Let’s hope Barr—or John Durham—gets the last word.

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2016 Election • Center for American Greatness • Congress • Democrats • Donald Trump • Elections • Mueller-Russia Witch Hunt • Post • The Constitution • The Resistance (Snicker)

Democrats Have Always Wanted to Impeach Trump

Let’s imagine for a moment a hypothetical situation in which a president shoots someone on the White House lawn. A two-year, $34 million special counsel investigation ensues. As a result of the investigation, the special counsel finds that there is sufficient evidence to conclude that the president committed murder.

Now does anyone honestly believe the special counsel, in announcing his findings, would refrain from stating a clear conclusion and instead of announcing that simply say, “Charging the president with a crime was not an option we could consider”? Of course not because that would be ludicrous. If the evidence were there, the special counsel would say he found sufficient evidence to conclude that the president committed murder.

Whether the special counsel could “charge” the president with that crime would be totally irrelevant to the inquiry because charging him is not his role and responsibility. The House would initiate impeachment proceedings, the president would be tried in the Senate, and the president would be removed from office. That’s the way it should and would work.

The hypothetical above shows that the blessed “Saint” Robert Mueller is playing games. On the collusion and conspiracy issue, Mueller stated pretty clearly that “there was insufficient evidence to charge.”

Yet on the obstruction of justice allegation, Mueller would not say his team found obstruction but then offered weasel words to the effect that they didn’t find that the president did not commit a crime, noting that charging him was not an option.

Well, that conveniently leaves it wide open, doesn’t it? Which seems to be exactly as Mueller intended.

Mueller could have said there was insufficient evidence to charge. He also could have said there was sufficient evidence to charge but that he had no authority to charge. Or he could have left out the verb “charge” altogether, since his ability to charge is irrelevant, and simply stated his conclusions. As in the murder hypothetical above, he might have said our investigation has led us to the conclusion that the president obstructed the investigation.

But he didn’t say any of those things. Instead, dropping all pretense about his motivations, the partisan political hack played cute. He winked and nodded to Congress without stating a clear conclusion.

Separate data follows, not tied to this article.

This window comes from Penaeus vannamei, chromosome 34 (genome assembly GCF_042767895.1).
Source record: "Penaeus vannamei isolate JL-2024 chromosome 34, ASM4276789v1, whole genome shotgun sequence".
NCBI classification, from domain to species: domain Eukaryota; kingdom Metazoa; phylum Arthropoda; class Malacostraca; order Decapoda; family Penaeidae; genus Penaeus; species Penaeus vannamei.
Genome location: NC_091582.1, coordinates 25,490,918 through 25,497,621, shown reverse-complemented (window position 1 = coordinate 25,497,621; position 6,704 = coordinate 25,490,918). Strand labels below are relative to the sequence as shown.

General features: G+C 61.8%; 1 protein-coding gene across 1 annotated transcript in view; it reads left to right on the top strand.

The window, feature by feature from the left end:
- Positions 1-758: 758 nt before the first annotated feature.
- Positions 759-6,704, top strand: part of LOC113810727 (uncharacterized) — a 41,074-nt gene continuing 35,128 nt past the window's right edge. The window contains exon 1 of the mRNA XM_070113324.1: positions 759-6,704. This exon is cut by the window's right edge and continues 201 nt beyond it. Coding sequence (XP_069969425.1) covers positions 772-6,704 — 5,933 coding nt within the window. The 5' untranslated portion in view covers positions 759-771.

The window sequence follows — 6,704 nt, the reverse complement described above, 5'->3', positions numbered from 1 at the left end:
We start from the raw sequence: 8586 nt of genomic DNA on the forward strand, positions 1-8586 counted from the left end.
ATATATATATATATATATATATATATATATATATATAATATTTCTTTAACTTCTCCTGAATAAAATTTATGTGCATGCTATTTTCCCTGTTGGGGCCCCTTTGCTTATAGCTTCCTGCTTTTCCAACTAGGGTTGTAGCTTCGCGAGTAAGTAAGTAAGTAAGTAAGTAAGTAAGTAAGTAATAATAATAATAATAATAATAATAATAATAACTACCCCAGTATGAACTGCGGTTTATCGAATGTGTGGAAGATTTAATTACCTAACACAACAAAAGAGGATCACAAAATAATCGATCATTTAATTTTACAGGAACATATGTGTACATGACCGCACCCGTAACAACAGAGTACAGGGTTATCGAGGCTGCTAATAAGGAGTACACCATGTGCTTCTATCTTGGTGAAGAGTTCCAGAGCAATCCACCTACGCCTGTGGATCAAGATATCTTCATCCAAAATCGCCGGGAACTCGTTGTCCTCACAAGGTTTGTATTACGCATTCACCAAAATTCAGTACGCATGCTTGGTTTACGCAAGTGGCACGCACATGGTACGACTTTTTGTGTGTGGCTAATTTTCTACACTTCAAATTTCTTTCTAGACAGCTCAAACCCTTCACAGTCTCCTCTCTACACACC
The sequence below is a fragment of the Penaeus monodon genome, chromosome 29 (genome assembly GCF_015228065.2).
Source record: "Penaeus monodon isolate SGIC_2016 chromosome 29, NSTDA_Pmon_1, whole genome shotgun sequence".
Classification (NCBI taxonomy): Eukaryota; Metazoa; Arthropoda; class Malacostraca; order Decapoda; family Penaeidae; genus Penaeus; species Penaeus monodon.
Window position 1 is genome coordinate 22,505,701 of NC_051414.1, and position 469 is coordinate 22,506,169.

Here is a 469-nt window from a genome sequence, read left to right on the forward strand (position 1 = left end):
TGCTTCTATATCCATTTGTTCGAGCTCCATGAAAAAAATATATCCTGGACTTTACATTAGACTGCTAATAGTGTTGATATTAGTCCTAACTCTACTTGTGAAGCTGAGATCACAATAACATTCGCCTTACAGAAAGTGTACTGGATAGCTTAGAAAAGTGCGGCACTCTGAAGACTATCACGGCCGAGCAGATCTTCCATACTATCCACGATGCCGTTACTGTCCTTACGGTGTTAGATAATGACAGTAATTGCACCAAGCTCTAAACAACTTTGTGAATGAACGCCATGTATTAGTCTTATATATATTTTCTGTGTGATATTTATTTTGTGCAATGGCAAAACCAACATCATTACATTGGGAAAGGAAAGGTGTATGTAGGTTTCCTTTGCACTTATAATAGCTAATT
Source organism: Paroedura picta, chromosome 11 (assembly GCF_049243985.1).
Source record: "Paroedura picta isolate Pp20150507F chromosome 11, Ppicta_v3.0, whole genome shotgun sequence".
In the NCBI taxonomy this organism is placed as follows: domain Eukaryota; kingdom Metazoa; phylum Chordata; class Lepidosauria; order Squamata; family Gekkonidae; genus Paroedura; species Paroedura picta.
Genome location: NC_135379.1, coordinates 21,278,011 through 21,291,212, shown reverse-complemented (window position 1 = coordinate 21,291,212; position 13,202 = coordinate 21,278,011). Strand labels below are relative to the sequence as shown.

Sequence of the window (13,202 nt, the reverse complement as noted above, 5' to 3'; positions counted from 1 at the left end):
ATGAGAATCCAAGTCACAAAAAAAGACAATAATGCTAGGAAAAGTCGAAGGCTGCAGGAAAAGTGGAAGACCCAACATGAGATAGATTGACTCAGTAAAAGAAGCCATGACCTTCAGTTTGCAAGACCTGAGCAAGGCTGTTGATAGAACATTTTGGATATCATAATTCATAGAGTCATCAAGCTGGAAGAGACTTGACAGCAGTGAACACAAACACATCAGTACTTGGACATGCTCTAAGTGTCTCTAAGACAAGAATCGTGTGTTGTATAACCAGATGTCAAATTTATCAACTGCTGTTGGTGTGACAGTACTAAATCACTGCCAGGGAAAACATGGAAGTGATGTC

Mueller’s equivocation and inconsistency tell you all you need to know. This was always a political hit job with two alternatively acceptable goals in mind: either they were going to impeach the president or damage and undermine him going into the 2020 elections. To be clear, I don’t think Democrats truly care which one it is so long as Donald Trump does not win reelection next year.

There are several sickening aspects to yesterday. First, as Sean Davis at The Federalist noted, we had Robert Mueller trying to propose a new legal theory that an uncharged person was not innocent. Not only does that flip the presumption of innocence on its head—positing now that someone is guilty until that person can prove himself or herself innocent—it also shows that Mueller intended to muddy the waters and wants to undercut this president.

Mueller’s was not the only major investigation over the past two years. We had one underway with the House Intelligence Committee, another with the Senate Intelligence Committee, and yet another with the Senate Judiciary Committee. In addition to the 500 witnesses Mueller interviewed, there were likely hundreds more with those concurrent investigations. Yet all of those people, under oath, didn’t give even one piece of evidence for “collusion” or criminal conspiracy, nor did they give any definitive proof that there was any obstruction of justice—because there wasn’t any.

Now Mueller and the Left are signaling to the country that a political opponent can help instigate an investigation based on false premises through partisan propaganda or through illegally leaked memos, without proof of any wrongdoing, and that such an attempt by someone to defend oneself against such actions will now be construed as obstruction of justice.

Have we completely lost our minds?

If we accept these innovations suggested by Mueller’s actions, we will now be saying that due process and the presumption of innocence are dead. For what? We would destroy the foundations of our republic for a short term and purely partisan gain, to our eternal shame. If we remove those principles and eviscerate the rule of law, all bets on the longevity of our political society are off.

The fact is, Democrats have always wanted to impeach Donald Trump. From day one, unable to accept the results of the 2016 elections, they have sought to nullify them.